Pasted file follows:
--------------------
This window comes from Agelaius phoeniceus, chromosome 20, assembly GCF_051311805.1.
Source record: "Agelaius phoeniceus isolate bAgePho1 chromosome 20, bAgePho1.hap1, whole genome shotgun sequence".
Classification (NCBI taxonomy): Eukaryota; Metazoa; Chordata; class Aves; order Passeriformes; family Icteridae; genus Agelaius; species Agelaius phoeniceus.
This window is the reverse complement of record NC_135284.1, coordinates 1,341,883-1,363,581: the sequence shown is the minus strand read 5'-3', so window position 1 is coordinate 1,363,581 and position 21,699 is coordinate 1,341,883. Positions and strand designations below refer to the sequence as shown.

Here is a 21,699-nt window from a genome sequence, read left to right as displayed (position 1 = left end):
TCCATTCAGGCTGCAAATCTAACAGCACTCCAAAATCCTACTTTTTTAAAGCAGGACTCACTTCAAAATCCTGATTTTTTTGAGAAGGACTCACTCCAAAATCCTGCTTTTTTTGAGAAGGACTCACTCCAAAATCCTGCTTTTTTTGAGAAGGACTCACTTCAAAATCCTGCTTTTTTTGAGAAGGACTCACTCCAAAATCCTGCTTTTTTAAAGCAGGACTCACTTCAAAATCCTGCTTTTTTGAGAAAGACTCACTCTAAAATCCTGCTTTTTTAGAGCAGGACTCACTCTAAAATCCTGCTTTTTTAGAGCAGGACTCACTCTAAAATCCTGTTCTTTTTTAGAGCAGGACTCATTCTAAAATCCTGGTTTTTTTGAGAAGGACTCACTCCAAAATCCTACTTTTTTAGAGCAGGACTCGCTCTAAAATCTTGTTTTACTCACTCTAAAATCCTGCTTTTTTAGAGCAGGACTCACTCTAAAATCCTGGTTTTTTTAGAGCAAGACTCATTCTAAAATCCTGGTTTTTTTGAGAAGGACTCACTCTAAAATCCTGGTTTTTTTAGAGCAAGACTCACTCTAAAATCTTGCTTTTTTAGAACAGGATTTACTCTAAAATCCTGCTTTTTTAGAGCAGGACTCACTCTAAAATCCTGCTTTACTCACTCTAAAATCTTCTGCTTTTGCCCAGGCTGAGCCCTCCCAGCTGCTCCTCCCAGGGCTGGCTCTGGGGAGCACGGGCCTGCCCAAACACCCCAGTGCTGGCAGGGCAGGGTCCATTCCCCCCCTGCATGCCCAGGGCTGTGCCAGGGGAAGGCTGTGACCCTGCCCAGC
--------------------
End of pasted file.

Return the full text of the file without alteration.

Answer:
This window comes from Agelaius phoeniceus, chromosome 20, assembly GCF_051311805.1.
Source record: "Agelaius phoeniceus isolate bAgePho1 chromosome 20, bAgePho1.hap1, whole genome shotgun sequence".
Classification (NCBI taxonomy): Eukaryota; Metazoa; Chordata; class Aves; order Passeriformes; family Icteridae; genus Agelaius; species Agelaius phoeniceus.
This window is the reverse complement of record NC_135284.1, coordinates 1,341,883-1,363,581: the sequence shown is the minus strand read 5'-3', so window position 1 is coordinate 1,363,581 and position 21,699 is coordinate 1,341,883. Positions and strand designations below refer to the sequence as shown.

Here is a 21,699-nt window from a genome sequence, read left to right as displayed (position 1 = left end):
TCCATTCAGGCTGCAAATCTAACAGCACTCCAAAATCCTACTTTTTTAAAGCAGGACTCACTTCAAAATCCTGATTTTTTTGAGAAGGACTCACTCCAAAATCCTGCTTTTTTTGAGAAGGACTCACTCCAAAATCCTGCTTTTTTTGAGAAGGACTCACTTCAAAATCCTGCTTTTTTTGAGAAGGACTCACTCCAAAATCCTGCTTTTTTAAAGCAGGACTCACTTCAAAATCCTGCTTTTTTGAGAAAGACTCACTCTAAAATCCTGCTTTTTTAGAGCAGGACTCACTCTAAAATCCTGCTTTTTTAGAGCAGGACTCACTCTAAAATCCTGTTCTTTTTTAGAGCAGGACTCATTCTAAAATCCTGGTTTTTTTGAGAAGGACTCACTCCAAAATCCTACTTTTTTAGAGCAGGACTCGCTCTAAAATCTTGTTTTACTCACTCTAAAATCCTGCTTTTTTAGAGCAGGACTCACTCTAAAATCCTGGTTTTTTTAGAGCAAGACTCATTCTAAAATCCTGGTTTTTTTGAGAAGGACTCACTCTAAAATCCTGGTTTTTTTAGAGCAAGACTCACTCTAAAATCTTGCTTTTTTAGAACAGGATTTACTCTAAAATCCTGCTTTTTTAGAGCAGGACTCACTCTAAAATCCTGCTTTACTCACTCTAAAATCTTCTGCTTTTGCCCAGGCTGAGCCCTCCCAGCTGCTCCTCCCAGGGCTGGCTCTGGGGAGCACGGGCCTGCCCAAACACCCCAGTGCTGGCAGGGCAGGGTCCATTCCCCCCCTGCATGCCCAGGGCTGTGCCAGGGGAAGGCTGTGACCCTGCCCAGC